Discussion:
CBC: Cultural Appropriation 101
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Eric©
2017-05-17 19:25:01 UTC
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'3 Indigenous writers discuss cultural appropriation with CBC's Rosanna Deerchild'

"'You can't just take Indigenous esthetics and culture and claim it as your own,' Jaimie
Isaac says"
http://www.cbc.ca/news/indigenous/culural-appropriation-prize-1.4118940

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Nope, I'm still no further ahead as to what constitutes cultural appropriation,
officially.
Dave Smith
2017-05-17 19:52:16 UTC
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Post by Eric©
Nope, I'm still no further ahead as to what constitutes cultural appropriation,
officially.
It is whiny politically correct bullshit. Certain groups are bitching
and whining because white people used some artistic form that they claim
to be part of their culture. For instance, a few months back a
university suspended its free yoga classes because someone complained
that it was part of an south asian religious practice. More recently, a
white woman was forced to pull her gallery showing because natives
whined about her style of painting to be cultural appropriation.
Basically, she was using childishly garish painting that was too similar
to the untrained native painters and using similar themes. However, I
have to ask who has appropriated whose culture because it involved oil
paints and canvas, and those are western European art supplies.
Eric©
2017-05-17 19:57:47 UTC
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Dave Smith wrote...
Post by Dave Smith
Post by Eric©
Nope, I'm still no further ahead as to what constitutes cultural appropriation,
officially.
It is whiny politically correct bullshit. Certain groups are bitching
and whining because white people used some artistic form that they claim
to be part of their culture. For instance, a few months back a
university suspended its free yoga classes because someone complained
that it was part of an south asian religious practice. More recently, a
white woman was forced to pull her gallery showing because natives
whined about her style of painting to be cultural appropriation.
Basically, she was using childishly garish painting that was too similar
to the untrained native painters and using similar themes. However, I
have to ask who has appropriated whose culture because it involved oil
paints and canvas, and those are western European art supplies.
The whole thing is a recipe for laughter and a whole lot of hypocrisy - which is why I
don't think we'll ever see hard-and-fast rules or definitions re cultural appropriation.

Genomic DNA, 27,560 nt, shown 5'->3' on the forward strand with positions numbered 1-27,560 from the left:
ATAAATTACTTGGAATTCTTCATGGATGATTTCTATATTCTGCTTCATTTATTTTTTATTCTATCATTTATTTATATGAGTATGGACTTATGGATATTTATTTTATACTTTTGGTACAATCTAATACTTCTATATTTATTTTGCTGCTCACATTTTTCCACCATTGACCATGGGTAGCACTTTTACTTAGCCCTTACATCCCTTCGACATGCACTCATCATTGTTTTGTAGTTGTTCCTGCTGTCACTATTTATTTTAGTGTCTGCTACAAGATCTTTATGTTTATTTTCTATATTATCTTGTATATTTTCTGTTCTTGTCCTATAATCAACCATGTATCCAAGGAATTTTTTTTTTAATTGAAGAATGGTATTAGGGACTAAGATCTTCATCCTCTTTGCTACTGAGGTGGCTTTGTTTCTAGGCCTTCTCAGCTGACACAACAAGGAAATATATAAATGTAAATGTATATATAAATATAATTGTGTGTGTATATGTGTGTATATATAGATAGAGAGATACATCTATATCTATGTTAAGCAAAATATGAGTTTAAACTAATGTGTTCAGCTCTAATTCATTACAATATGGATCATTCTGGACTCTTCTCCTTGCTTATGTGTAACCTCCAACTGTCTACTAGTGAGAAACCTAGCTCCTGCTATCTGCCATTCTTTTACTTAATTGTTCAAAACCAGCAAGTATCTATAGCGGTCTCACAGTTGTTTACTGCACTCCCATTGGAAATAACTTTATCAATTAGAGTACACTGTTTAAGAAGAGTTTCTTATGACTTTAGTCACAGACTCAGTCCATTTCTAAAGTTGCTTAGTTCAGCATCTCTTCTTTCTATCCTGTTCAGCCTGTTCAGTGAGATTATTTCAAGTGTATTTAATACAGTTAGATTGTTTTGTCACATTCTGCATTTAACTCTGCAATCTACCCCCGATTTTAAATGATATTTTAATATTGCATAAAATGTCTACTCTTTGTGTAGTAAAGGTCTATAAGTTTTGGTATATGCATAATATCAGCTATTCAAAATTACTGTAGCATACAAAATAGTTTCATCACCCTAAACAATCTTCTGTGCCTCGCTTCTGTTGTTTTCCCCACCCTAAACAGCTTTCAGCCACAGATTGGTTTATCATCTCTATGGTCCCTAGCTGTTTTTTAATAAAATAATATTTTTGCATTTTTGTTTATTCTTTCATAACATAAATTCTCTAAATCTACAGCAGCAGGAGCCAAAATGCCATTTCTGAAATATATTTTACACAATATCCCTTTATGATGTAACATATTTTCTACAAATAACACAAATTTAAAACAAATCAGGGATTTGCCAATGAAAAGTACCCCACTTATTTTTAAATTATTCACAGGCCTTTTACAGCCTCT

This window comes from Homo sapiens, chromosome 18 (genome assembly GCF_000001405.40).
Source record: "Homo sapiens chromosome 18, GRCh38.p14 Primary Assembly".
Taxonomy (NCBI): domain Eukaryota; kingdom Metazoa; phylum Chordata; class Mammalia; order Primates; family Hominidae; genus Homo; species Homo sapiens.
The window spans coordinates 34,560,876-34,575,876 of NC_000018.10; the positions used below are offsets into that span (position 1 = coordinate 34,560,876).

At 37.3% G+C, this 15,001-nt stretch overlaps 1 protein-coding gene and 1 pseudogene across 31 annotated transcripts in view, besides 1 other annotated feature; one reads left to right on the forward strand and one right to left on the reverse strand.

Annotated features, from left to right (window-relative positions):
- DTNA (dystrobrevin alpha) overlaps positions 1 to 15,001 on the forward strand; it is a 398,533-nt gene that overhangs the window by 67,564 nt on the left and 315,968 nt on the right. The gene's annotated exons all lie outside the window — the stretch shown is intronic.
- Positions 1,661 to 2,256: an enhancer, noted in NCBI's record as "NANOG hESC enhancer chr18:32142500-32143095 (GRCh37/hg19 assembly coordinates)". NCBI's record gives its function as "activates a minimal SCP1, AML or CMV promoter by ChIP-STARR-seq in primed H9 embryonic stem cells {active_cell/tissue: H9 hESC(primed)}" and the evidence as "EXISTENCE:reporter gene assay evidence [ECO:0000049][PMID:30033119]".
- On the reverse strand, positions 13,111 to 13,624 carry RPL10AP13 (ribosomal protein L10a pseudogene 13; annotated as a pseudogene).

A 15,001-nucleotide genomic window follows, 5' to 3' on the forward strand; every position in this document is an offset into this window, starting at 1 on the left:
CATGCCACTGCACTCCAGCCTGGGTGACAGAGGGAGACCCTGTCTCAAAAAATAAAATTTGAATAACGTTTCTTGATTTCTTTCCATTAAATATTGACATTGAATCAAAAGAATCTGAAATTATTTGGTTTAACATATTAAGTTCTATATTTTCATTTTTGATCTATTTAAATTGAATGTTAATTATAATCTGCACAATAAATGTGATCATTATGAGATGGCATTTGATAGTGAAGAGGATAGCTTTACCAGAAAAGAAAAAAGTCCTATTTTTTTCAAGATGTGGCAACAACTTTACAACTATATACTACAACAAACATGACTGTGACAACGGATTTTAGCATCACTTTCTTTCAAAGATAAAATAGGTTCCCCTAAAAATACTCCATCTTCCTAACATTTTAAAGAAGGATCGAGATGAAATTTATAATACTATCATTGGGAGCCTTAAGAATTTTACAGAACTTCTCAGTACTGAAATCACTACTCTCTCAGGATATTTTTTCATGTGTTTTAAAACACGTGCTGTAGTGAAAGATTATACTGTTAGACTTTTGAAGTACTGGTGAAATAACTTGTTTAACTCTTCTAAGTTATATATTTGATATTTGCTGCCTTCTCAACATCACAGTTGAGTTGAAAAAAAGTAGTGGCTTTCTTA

The goalposts need to be very movable, depending on things like race, sex, political pov,
the weather, etc etc.
b***@hotmail.com
2017-05-17 21:40:24 UTC
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Post by Eric©
Nope, I'm still no further ahead as to what constitutes cultural appropriation,
officially.
Simple instance: if you write a novel about being abysmally stupid, bigoted, illiterate and lacking personal hygiene, then Topz and Alleycat will sue you for "appropriating their lives and cultures".
Greg Carr
2017-05-18 17:23:25 UTC
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Post by b***@hotmail.com
Post by Eric©
Nope, I'm still no further ahead as to what constitutes cultural appropriation,
officially.
Simple instance: if you write a novel about being abysmally stupid, bigoted, illiterate and lacking personal hygiene, then Topz and Alleycat will sue you for "appropriating their lives and cultures".
LOL good one.
Dave Smith
2017-05-17 22:13:52 UTC
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Post by Eric©
Dave Smith wrote...
Post by Dave Smith
Post by Eric©
Nope, I'm still no further ahead as to what constitutes cultural appropriation,
officially.
It is whiny politically correct bullshit. Certain groups are bitching
and whining because white people used some artistic form that they claim
to be part of their culture. For instance, a few months back a
university suspended its free yoga classes because someone complained
that it was part of an south asian religious practice. More recently, a
white woman was forced to pull her gallery showing because natives
whined about her style of painting to be cultural appropriation.
Basically, she was using childishly garish painting that was too similar
to the untrained native painters and using similar themes. However, I
have to ask who has appropriated whose culture because it involved oil
paints and canvas, and those are western European art supplies.
The whole thing is a recipe for laughter and a whole lot of hypocrisy - which is why I
don't think we'll ever see hard-and-fast rules or definitions re cultural appropriation.
The goalposts need to be very movable, depending on things like race, sex, political pov,
the weather, etc etc.
I do agree that we need standards. They must first establish what the
fuck cultural appropriation is. The culture must have complete ownership
of the subject they think is being appropriated. It must work two ways.
Any member of a group who thinks their culture has been appropriate
should be able to show that the theme or technique was exclusively
associated with them and their specific culture, and that their culture
has not adopted or adapted things from other cultures.

In our country, the native people like to be called "first nations"
these days, and there are hundreds of these little "nations" and each on
wants to be thought of as a specific culture, and they are quite
diverse. I would suggest that for some from the Six Nations to be making
or using a dream catcher is as much a cultural appropriation as a white
person carving Eskimo gods in soapstone.


In the most recent case that I referred to, the kerfuffle was over a
woman's use of nativish themes using oil paints on canvas. The was I see
it, natives using oil paints, acrylics or water colours have
appropriated white European art forms.
Eric©
2017-05-18 20:57:40 UTC